hen the news broke that Dish Network agreed to pay $320 million for the bankrupt movie-rental company Blockbuster, many people's first reaction was: Why? "Blockbuster's business is a rapidly melting ice cube," warns Bernstein Research's Craig Moffett, in a typical assessment of the "strategically puzzling" deal. Still, the No. 2 U.S. satellite TV provider won a late-night auction for Blockbuster and "substantially all" of its assets, beating out at least three other bidders, including investor Carl Icahn and South Korea's SK Telecom. Dish says it won't shut Blockbuster's 1,700 brick-and-mortar stores, at least not yet. So, what will Dish do? Here, four theories:
1. Dish will take on Netflix
Dish's purchase is actually "very clever," says Kaufman Bros. analyst Todd Mitchell, as quoted by Reuters. Using Blockbuster's existing movie-streaming deals, Dish can transform its new purchase "from a retail to a streaming model, so you have basically a Netflix-like offering." Dish would also be smart to "focus on a wider proliferation" of its Redbox-like rental kiosks, says Devindra Hardawar in VentureBeat. Combining on-demand streaming with kiosks and TV service, neither of which Netflix offers, would squeeze Netflix "from multiple sides."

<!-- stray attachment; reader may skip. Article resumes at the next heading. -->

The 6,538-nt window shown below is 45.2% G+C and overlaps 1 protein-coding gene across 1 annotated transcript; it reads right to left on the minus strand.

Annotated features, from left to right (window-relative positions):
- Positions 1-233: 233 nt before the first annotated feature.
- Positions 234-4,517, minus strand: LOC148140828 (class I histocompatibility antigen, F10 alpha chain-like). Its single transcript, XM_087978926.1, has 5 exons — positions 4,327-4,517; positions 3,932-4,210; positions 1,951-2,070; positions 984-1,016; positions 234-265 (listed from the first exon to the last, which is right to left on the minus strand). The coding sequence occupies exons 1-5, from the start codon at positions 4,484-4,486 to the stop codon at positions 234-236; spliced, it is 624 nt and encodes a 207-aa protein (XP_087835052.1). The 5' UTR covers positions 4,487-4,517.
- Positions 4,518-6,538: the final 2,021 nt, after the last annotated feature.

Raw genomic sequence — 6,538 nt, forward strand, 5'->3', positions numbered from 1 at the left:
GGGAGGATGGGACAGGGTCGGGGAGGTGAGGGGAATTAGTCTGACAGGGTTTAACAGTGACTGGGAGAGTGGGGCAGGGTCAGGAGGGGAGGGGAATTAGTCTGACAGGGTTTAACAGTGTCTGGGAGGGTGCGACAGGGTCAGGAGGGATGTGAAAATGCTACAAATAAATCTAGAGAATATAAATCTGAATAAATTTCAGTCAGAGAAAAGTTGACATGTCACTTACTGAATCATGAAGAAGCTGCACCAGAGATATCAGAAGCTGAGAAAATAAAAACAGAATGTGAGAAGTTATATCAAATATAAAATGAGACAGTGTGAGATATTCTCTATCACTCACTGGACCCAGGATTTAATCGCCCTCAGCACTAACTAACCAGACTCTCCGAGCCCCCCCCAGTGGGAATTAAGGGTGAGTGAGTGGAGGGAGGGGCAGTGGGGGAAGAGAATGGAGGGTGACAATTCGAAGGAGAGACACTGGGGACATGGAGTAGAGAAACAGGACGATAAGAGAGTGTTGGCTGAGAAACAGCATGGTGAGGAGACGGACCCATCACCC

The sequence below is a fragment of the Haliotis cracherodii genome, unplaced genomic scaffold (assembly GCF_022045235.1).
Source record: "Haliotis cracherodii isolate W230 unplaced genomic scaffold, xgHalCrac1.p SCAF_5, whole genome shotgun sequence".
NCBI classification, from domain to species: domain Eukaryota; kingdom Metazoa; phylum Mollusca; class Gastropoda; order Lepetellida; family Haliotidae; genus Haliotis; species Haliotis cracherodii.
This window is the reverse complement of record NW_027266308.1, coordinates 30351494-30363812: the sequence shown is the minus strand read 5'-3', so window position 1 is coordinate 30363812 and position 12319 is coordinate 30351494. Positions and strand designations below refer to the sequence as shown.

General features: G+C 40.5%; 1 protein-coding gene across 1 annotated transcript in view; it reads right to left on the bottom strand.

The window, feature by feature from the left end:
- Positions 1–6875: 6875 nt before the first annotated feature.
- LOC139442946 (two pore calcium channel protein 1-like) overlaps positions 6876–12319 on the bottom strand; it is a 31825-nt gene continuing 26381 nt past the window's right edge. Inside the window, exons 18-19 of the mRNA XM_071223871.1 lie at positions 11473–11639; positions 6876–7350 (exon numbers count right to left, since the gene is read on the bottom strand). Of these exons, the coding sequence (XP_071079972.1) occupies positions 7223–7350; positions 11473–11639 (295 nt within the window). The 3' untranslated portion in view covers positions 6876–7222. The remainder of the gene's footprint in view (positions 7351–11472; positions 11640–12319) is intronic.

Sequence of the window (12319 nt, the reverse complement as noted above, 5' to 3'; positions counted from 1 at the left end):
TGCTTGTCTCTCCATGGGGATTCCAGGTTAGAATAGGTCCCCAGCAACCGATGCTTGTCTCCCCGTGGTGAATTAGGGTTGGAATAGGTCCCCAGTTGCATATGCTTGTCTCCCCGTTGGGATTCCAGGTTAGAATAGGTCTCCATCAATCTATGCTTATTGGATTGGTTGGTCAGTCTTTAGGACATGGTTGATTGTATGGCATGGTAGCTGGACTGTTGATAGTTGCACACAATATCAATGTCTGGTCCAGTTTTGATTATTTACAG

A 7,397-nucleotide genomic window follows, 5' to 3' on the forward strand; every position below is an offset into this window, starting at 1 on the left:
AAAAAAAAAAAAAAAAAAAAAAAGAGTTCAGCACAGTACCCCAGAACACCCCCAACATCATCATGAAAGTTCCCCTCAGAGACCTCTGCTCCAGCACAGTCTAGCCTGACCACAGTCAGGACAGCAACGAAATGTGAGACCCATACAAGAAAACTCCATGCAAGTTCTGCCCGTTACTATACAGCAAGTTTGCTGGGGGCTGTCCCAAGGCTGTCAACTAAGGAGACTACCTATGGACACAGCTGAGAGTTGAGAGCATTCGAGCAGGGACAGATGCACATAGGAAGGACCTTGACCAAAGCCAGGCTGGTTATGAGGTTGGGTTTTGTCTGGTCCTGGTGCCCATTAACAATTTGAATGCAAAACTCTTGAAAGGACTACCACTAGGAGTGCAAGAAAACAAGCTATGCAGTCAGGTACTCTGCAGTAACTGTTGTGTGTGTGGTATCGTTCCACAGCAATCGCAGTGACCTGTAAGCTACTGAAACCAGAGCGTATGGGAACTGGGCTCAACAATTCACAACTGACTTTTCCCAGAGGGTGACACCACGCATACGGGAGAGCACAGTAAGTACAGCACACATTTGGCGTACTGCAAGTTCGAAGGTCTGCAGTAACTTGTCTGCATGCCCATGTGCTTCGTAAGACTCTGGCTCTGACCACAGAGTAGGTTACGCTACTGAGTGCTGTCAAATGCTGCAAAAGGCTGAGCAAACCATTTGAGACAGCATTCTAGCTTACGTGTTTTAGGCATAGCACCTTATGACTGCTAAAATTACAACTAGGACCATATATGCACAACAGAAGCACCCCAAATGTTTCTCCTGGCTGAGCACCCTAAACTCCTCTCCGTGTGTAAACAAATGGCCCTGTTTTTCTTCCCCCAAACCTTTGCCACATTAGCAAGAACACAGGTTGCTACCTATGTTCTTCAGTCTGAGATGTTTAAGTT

2. It will use Blockbuster's infrastructure to win satellite customers for Dish
Dish, which is "having a hard time retaining customers," could offer free Blockbuster streaming as a "teaser" to win satellite customers from its larger rival, DirecTV, says Shira Ovide in The Wall Street Journal. And don't forget those 1,700 retail stores, says Georg Szalai in The Hollywood Reporter. They give Dish a place to showcase and "sell Dish subscriptions."
3. Dish will target Blockbuster's existing customers
"Owning physical retail outlets is far outside the scope of competency of a satellite TV provider," says Damien Hoffman in Wall St. Cheat Sheet. But selling satellite service isn't. That's why "the real asset for Dish is Blockbuster’s customer base and contact information lists," which will be useful for "direct and/or in-store marketing." Still, Dish probably would have been better off just buying the lists, not betting that "Blockbuster's 'brand' was the crown jewel to grab on the cheap."
4. It will rehabilitate Blockbuster
Before the Dish deal, I gave Blockbuster a few years "before it vanished altogether from the nation's strip malls," says Harry McCracken in Technologizer. Now, Dish "may give it a new lease on life." It won't be easy resurrecting a retail chain as "battered as Blockbuster," but "the Dish folks seem smart and inventive," and "it shouldn't be hard to run Blockbuster better than the old management did." Keep dreaming, says Linda Sharps in The Stir. Sadly, I don't think "our children will grow up knowing videos sometimes come from stores and not just computers."
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